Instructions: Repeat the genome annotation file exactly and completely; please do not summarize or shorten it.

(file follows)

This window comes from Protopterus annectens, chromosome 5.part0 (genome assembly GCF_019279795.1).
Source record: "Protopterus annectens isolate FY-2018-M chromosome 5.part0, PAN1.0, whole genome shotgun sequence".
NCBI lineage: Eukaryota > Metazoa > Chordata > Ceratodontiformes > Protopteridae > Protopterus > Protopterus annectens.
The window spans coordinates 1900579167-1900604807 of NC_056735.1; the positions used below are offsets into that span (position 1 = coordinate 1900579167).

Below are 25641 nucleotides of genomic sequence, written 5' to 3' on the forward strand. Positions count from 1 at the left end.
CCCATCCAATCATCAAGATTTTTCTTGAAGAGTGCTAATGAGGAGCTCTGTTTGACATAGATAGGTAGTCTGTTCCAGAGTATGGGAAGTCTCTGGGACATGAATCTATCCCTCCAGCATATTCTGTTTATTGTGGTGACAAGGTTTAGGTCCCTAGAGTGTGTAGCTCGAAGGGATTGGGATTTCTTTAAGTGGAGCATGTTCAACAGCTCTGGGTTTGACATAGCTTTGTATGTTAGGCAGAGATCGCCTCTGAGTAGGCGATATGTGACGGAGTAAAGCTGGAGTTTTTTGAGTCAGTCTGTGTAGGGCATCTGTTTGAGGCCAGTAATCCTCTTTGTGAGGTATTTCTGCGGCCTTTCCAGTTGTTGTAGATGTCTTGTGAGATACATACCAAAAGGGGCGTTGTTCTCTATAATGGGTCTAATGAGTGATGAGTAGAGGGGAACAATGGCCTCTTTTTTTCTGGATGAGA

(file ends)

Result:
This window comes from Protopterus annectens, chromosome 5.part0 (genome assembly GCF_019279795.1).
Source record: "Protopterus annectens isolate FY-2018-M chromosome 5.part0, PAN1.0, whole genome shotgun sequence".
NCBI lineage: Eukaryota > Metazoa > Chordata > Ceratodontiformes > Protopteridae > Protopterus > Protopterus annectens.
The window spans coordinates 1900579167-1900604807 of NC_056735.1; the positions used below are offsets into that span (position 1 = coordinate 1900579167).

Below are 25641 nucleotides of genomic sequence, written 5' to 3' on the forward strand. Positions count from 1 at the left end.
CCCATCCAATCATCAAGATTTTTCTTGAAGAGTGCTAATGAGGAGCTCTGTTTGACATAGATAGGTAGTCTGTTCCAGAGTATGGGAAGTCTCTGGGACATGAATCTATCCCTCCAGCATATTCTGTTTATTGTGGTGACAAGGTTTAGGTCCCTAGAGTGTGTAGCTCGAAGGGATTGGGATTTCTTTAAGTGGAGCATGTTCAACAGCTCTGGGTTTGACATAGCTTTGTATGTTAGGCAGAGATCGCCTCTGAGTAGGCGATATGTGACGGAGTAAAGCTGGAGTTTTTTGAGTCAGTCTGTGTAGGGCATCTGTTTGAGGCCAGTAATCCTCTTTGTGAGGTATTTCTGCGGCCTTTCCAGTTGTTGTAGATGTCTTGTGAGATACATACCAAAAGGGGCGTTGTTCTCTATAATGGGTCTAATGAGTGATGAGTAGAGGGGAACAATGGCCTCTTTTTTTCTGGATGAGA